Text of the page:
community shelter vigil

The Community Shelter holds an annual vigil for former residents and clients. The event is always held during Hunger and Homeless Awareness Week.

MONROE — The Community Shelter of Union County silently honored former homeless residents and Shelter clients who died in the last year.

The traditional candlelight vigil and memorial service was canceled last week (Nov. 18) due to rising concerns about the COVID-19 pandemic, “but we couldn’t let the memorial pass,” said Melissa McKeown, COO, in a statement. “Homeless and formerly homeless residents often don’t have family to hold a celebration of life at their death, but that doesn’t mean one shouldn’t be held. Every life is important and should be recognized.”

Recognized were Joe Caruso, Brandon Winston, Betty Houston, Mary Polk and Danny Laney — all former residents at the Community Shelter who returned to independent living after a short stay.

The memorial service occurs annually during Hunger and Homelessness Awareness Week, a national celebration when people come together to draw attention to the problems of hunger and homelessness.

“Hunger and homelessness are not going away,” McKeown said in the statement. ”This year, the need for food, emergency shelter and rehousing have been greater than ever due to the COVID pandemic.”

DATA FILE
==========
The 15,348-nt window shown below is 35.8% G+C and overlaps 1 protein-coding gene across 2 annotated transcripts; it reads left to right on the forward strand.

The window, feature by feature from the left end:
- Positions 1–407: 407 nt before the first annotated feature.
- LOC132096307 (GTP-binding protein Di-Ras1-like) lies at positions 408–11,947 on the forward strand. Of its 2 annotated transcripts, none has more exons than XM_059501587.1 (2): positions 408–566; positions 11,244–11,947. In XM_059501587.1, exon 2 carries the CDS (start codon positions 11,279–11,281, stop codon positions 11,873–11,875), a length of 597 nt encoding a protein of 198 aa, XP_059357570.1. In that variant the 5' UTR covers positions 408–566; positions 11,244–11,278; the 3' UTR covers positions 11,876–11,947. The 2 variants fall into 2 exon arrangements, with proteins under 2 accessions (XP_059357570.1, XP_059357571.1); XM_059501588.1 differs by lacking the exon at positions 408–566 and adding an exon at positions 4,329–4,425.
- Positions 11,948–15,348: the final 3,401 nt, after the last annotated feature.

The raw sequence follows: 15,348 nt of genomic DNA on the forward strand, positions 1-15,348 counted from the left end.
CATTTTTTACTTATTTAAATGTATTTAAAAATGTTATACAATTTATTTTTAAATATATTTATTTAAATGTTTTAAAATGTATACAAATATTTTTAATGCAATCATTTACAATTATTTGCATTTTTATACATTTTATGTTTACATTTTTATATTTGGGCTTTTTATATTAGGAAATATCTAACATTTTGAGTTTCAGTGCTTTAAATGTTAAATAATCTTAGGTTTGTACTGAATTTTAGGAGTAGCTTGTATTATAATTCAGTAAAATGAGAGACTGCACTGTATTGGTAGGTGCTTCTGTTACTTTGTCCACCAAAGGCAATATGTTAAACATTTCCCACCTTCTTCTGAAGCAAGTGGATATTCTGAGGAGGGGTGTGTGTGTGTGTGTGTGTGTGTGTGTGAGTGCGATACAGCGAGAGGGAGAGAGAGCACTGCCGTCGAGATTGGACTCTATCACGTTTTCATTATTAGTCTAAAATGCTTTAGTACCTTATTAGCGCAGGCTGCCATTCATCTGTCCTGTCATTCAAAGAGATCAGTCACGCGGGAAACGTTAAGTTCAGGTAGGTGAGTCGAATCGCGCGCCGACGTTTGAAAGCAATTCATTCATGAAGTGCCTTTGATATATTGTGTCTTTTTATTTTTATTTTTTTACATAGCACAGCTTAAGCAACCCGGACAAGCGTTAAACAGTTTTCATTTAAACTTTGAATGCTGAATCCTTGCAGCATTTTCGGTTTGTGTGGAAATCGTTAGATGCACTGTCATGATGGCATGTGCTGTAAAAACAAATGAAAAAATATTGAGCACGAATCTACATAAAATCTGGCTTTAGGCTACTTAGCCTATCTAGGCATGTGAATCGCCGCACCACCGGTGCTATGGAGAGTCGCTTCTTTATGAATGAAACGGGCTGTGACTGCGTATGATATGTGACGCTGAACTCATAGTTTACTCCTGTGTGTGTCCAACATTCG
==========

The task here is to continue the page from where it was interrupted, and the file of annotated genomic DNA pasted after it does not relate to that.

Last year, the Community Shelter reports providing 73,946 prepared meals in the dining hall, 27,177 nights of emergency shelter for single adults and families plus 354,411 pounds of food for 2,483 community neighbors.

“This is a season when many of us think about what we are thankful for,” McKeown said. “It’s a perfect time to recognize that others don’t have the bounties that we have and to share our compassion with those who are experiencing hunger or homelessness.

“Neighbors receiving homeless and hunger services are thankful, too. They’re thankful for the Shelter and for the generosity of Union County residents who give and give and give. If it were not for the many churches, businesses, individuals and family supporters of the Shelter, our county’s residents would live without sufficient healthy food and a clean, safe place to sleep at night.”

For more information on the Shelter, go to or call (704) 289-5300.